In 1963, Charlotte College became a four-year college. On July 1, 1965, it merged with the Consolidated University of North Carolina (since 1972 called the University of North Carolina) under its current name. In 1969, the university began offering programs leading to master's degrees. In 1992, it was authorized to offer programs leading to doctoral degrees.[12]

The city of Charlotte had sought a public university since 1871 but was never able to sustain one. For years, the nearest state-supported university was 90 miles (140 km) away. The city submitted a bid in the late 1880s for what would become North Carolina State University, but lost to the city of Raleigh after a local farmer offered to donate land for the campus.[13] In 1946, the city sought a state-run medical school; instead, the state expanded the existing two-year school at UNC-Chapel Hill.[13]

Leaders of the university[edit]

Order Chancellor Years as Chancellor
1 Bonnie Ethel Cone (Founder; Director, 1946–1949; President, 1949–1965; Acting Chancellor, 1965–1966; Vice-Chancellor Emeritus & Dean of Religious Studies, 1973–2003)
2 Dean W. Colvard (1966–1978)
3 E.K. Fretwell (1979–1989)
4 James H. Woodward (1989–2005)
5 Philip L. Dubois (2005–2020)[14]
6 Sharon Gaber (2020–present)

Bonnie Ethel Cone, founder[edit]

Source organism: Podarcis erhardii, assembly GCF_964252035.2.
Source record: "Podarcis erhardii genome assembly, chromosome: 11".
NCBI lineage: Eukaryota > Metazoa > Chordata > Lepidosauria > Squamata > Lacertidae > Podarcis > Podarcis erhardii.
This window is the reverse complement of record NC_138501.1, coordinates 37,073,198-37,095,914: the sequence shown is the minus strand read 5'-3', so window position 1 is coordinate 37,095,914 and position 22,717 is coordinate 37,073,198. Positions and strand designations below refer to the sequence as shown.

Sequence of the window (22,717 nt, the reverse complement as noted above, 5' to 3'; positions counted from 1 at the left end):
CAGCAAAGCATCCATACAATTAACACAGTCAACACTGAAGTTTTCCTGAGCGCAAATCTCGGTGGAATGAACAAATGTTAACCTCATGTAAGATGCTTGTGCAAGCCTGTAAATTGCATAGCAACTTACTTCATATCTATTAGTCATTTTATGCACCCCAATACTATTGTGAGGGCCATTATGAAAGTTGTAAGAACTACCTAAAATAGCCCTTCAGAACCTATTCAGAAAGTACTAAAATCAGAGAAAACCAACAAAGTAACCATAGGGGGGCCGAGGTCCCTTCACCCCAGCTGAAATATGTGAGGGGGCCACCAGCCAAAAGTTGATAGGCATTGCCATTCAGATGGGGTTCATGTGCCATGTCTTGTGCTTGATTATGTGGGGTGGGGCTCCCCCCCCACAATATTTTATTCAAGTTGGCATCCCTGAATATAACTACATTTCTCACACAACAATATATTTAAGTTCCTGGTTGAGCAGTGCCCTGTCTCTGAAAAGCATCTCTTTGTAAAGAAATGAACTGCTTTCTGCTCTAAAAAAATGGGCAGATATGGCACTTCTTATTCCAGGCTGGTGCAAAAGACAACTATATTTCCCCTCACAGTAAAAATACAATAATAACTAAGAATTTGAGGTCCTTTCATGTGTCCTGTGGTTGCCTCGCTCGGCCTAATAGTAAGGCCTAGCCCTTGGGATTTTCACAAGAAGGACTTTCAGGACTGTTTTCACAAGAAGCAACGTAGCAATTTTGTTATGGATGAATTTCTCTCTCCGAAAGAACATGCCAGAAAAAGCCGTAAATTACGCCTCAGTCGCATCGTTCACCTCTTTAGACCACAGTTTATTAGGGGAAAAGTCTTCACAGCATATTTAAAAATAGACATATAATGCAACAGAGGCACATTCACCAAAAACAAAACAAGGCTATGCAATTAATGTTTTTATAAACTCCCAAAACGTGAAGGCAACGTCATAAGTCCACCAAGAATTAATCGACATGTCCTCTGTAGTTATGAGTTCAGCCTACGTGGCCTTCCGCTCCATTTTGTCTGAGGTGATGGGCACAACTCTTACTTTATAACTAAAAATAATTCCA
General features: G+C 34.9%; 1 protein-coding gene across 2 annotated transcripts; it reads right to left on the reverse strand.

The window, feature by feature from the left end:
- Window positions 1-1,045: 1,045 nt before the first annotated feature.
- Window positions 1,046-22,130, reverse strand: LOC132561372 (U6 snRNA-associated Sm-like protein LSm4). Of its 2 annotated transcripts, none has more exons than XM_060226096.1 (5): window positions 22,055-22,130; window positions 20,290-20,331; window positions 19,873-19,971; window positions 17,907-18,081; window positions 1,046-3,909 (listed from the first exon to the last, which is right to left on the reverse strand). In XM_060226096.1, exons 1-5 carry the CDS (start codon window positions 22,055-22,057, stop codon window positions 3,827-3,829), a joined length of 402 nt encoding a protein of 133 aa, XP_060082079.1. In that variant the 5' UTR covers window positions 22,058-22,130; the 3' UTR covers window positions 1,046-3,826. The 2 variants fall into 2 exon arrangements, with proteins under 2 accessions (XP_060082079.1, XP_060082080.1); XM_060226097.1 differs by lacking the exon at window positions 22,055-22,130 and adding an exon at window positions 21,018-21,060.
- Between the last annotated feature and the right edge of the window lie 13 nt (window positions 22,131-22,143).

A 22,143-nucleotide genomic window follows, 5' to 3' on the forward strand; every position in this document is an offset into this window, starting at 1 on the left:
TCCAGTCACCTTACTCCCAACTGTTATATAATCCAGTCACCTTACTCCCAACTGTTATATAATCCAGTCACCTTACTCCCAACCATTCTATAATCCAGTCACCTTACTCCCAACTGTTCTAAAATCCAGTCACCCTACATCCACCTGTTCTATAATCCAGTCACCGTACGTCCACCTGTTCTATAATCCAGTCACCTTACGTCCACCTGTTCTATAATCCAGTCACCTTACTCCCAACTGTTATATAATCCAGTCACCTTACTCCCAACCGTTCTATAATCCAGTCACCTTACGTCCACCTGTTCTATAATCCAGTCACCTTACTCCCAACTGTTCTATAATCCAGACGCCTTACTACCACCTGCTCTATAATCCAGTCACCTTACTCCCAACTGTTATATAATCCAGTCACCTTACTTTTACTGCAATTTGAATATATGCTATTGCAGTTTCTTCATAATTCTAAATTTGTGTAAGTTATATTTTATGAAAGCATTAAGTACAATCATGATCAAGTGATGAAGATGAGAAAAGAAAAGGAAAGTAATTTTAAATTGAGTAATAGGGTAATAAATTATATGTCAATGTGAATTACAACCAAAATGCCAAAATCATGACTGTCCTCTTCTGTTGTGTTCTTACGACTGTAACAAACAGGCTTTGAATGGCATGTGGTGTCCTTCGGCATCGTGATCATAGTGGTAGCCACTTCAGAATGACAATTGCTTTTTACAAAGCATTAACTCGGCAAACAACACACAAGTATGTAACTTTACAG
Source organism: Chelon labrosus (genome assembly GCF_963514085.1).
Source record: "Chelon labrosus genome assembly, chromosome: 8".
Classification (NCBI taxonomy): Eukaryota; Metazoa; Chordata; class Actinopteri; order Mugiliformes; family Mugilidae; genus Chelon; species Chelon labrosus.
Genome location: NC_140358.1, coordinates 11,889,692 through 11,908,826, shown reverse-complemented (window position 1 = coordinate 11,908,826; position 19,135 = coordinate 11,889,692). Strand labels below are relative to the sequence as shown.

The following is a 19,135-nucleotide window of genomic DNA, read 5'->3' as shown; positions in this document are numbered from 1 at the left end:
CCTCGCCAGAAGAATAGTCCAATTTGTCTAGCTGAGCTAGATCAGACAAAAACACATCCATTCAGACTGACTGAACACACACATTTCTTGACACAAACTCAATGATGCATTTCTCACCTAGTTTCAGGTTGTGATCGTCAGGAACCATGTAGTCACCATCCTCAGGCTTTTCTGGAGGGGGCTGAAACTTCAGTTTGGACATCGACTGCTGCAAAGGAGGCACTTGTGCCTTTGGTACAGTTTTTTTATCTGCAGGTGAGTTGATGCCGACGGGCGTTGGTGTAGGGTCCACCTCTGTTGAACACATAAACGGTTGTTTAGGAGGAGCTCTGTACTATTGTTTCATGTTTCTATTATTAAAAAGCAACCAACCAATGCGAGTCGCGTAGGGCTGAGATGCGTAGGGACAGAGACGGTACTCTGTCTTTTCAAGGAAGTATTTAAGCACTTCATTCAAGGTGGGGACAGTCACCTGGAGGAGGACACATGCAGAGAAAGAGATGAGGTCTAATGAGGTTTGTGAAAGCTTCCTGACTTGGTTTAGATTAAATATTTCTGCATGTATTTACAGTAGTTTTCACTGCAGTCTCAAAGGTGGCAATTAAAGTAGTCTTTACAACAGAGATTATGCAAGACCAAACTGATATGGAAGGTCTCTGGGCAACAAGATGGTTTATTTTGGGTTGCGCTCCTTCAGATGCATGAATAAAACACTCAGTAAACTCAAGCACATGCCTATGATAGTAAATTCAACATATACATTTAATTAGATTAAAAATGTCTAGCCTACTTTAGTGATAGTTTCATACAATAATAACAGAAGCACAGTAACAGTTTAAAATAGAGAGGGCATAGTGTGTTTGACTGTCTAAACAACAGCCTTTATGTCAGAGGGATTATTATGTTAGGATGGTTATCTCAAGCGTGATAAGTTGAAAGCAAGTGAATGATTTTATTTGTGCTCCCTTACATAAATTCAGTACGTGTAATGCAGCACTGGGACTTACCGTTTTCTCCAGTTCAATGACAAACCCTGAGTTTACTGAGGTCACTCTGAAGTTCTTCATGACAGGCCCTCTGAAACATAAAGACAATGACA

Bonnie Cone's final resting place on the campus of UNC Charlotte, with Cato Hall and Fretwell Hall in the background. Also thought to be the meeting place of Diu Memoriae Consilium.

Bonnie Ethel Cone (1907–2003), or Miss Bonnie as she was known to students, was chosen to as director of the Charlotte Center in 1946. From 1949 to 1965, she served as president of Charlotte College.[15] When Charlotte College joined the UNC system in 1965, Cone served as acting chancellor until 1966.


Dean W. Colvard (1913–2007) was appointed the first chancellor of the young university in 1966. A North Carolina native, Colvard had served as president of Mississippi State University (MSU). At MSU he was the first president to defy university policy of not playing against integrated teams when he ordered the men's basketball team to play Loyola University Chicago in 1963. At UNC Charlotte, Colvard took on the challenge of converting the school from a small college to a four-year member of the UNC system. Indeed, he had been chosen specifically because UNC system officials believed the newly minted UNC Charlotte needed a leader with experience running a four-year university. Colvard oversaw accreditation of the university, development of University Research Park (now one of the top five largest research parks in the country), constructed the first residence halls, created the first graduate programs, and grew the enrollment from about 1,700 to just over 8,000 students. He retired as chancellor in 1978, served as Chancellor Emeritus until his death. Colvard also received the Order of the Long Leaf Pine. The Colvard building, completed on the main campus in 1979, is named in his honor and houses the Department of Psychology.